Docker For Windows: Create a Linux Container on Windows 10

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If you are a developer or system administrator that wants to learn about working with containers, Docker for Windows provides a great way to get up and running quickly. Windows 10 contains built in support for Windows Containers and Hyper-V Containers. Additionally, you can run Linux containers using Hyper-V, a minimal Linux kernel and userland in the Windows 10 Fall Creators Update and in Windows Server 1709 or later.

In this article, I will show you how to create a Linux container in Windows 10 using Docker for Windows. If you want to perform the same task on Windows Server, you’ll need Docker Enterprise Edition (Docker EE) instead. To follow the instructions below, you must be running Windows 10 version 1709 or later, on a device that supports Hyper-V with at least 4096MB of RAM. Docker for Windows supports 64-bit Pro and Enterprise editions of Windows 10 only.

Download and Install Docker For Windows

The first step is to download and install Docker for Windows. You can find the downloader on Docker’s website here. Run the installer and follow the instructions. You might be required to reboot your computer once or twice during the installation process. The installer will automatically enable Hyper-V and support for Windows Containers if they are not already turned on.

Download and install Docker for Windows (Image Credit: Russell Smith)
Download and install Docker for Windows (Image Credit: Russell Smith)

Before you can download base images from Docker’s repository, you’ll need to sign in to Docker on the welcome screen. If you don’t already have a Docker user ID, you can create one here. When you sign in to Docker for Windows, it is important to use your Docker user ID and NOT your email address. Both your Docker user ID and email address will be accepted by Docker for Windows but using your email address will not allow you to access Docker’s repository.

Pull a Base Image

Before you can create a Linux container, you need to pull a base image from Docker’s repository. Open a PowerShell or command prompt and use the following command to pull the latest Ubuntu base image from the repository:

docker pull ubuntu

Using the above command will pull the latest available version of Ubuntu from the repository. If you want to pull a specific version of Ubuntu, use a tag as shown here:

docker pull ubuntu:18.04

If you want to search the repository for Ubuntu images, use search as shown below:

docker search ubuntu

To list the available images on the local computer, including information about image size, image ID, and tags:

docker images

Create a New Linux Container

To create a new Linux container, we need the ID of the base image and the docker run command. In the command below, I’ve used the image ID for the latest version of Ubuntu in my local repository, and the bash terminal will launch once the container has started:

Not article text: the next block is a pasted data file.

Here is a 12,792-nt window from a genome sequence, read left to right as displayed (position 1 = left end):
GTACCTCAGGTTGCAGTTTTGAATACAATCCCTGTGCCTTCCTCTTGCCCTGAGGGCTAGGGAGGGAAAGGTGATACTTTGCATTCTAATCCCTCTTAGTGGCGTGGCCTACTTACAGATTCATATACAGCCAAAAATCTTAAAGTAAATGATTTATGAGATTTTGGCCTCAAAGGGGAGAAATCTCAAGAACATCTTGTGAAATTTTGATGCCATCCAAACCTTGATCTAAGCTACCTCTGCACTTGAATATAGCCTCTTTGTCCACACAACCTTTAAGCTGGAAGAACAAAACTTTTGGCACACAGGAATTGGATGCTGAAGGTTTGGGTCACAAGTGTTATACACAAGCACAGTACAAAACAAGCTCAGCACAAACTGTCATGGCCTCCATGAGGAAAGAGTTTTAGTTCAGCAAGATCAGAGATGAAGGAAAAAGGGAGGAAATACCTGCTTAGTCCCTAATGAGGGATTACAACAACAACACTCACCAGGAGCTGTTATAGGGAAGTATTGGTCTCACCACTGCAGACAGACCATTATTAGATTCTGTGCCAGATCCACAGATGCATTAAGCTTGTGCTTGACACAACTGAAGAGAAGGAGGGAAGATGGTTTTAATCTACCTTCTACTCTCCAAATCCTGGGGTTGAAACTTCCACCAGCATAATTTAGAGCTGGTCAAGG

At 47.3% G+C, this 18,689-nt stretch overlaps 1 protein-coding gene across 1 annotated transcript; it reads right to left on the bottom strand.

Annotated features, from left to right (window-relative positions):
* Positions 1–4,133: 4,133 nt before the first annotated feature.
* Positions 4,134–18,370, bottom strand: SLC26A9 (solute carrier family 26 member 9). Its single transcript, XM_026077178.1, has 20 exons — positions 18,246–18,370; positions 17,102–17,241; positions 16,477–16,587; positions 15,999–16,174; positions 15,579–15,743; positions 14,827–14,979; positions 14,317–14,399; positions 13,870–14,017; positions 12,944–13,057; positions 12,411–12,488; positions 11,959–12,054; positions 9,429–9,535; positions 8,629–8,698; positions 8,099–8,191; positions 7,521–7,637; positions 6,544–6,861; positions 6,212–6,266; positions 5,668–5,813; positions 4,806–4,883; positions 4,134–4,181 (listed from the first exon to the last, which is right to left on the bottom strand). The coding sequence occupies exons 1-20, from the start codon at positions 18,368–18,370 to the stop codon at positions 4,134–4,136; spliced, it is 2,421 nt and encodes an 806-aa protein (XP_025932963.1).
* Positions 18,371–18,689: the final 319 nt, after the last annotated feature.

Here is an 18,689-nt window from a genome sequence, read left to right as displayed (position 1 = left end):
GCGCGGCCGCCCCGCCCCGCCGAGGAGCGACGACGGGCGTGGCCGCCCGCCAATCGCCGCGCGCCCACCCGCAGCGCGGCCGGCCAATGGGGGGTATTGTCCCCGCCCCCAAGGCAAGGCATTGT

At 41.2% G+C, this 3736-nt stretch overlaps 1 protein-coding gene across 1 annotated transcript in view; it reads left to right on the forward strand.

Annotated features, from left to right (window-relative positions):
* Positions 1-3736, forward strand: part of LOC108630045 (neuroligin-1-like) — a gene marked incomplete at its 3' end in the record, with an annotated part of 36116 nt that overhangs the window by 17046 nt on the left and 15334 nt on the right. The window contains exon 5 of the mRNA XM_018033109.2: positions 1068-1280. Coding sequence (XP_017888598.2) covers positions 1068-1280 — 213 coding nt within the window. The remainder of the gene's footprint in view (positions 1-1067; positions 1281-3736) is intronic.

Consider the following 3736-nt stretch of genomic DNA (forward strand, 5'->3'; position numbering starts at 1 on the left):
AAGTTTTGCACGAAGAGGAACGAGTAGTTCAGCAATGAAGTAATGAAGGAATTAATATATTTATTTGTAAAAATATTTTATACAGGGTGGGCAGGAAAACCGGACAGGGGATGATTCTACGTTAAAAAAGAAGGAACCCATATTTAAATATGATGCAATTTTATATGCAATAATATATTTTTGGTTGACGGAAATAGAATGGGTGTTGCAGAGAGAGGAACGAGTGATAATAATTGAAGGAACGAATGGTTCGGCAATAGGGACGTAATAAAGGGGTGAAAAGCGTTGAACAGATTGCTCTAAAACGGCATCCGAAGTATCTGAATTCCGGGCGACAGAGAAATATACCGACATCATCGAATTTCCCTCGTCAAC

docker run -i -t cd6d8154f1e1 /bin/bash

The -i and -t parameters allow the bash process to start in the container, attaches the console to the process’s standard input, output, and standard error, and allocates a pseudo-tty text-only console. Once the container has been created, you’ll be presented with a bash prompt. Type hostname and press ENTER to see the container’s Linux hostname. You can stop the container at any time by typing exit and pressing ENTER. Exiting a container stops it from running.

TIP: docker create is similar to docker run but the docker create command creates a writeable container layer over the image and prepares it for running the command you specify. The container is not started. The docker create command is useful in scenarios where you want to set up a container in advance and have it ready to go using docker start.

Pull a base image and create a new container (Image Credit: Russell Smith)
Pull a base image and create a new container (Image Credit: Russell Smith)

You can use the docker ps command to list the containers on the local device. The command below lists all containers, regardless of whether they are running. If you omit the -all parameter, docker ps shows only containers that are running. You can see in the output that container and image IDs are listed.

docker ps -all

If you exit a container and want to restart it, use docker start along with the container’s ID.

docker start df75aa301d62

To connect to the container’s terminal, use docker attach:

docker attach df75aa301d62

Create a New Image from a Container

Let’s make a minor change to the running container, and then use it to create a new local image from which we can create new containers. In this example, I’ll install the vim text editor in the container and then stop the container. To do that, run the following three commands in the container:

apt-get update
apt-get install vim
Start a container and connect to it (Image Credit: Russell Smith)
Start a container and connect to it (Image Credit: Russell Smith)

Finally, use docker commit to create a new image from the container. You need to specify the container’s ID and an image name. You can overwrite an existing image or create a new image. In this example, I’m creating a new image called Ubuntu with a tag (18.04vim) to help identify it.

docker commit df75aa301d62 ubuntu:18.04vim

Run docker images again and you’ll see the new image in the list. You can now use this image to create a Linux container that includes the vim text editor.

Create an image from a container (Image Credit: Russell Smith)
Create an image from a container (Image Credit: Russell Smith)

In this article, I showed you how to install Docker for Windows, download a base Ubuntu image, create a new Linux container from a base image, and create a new Linux image from a container.

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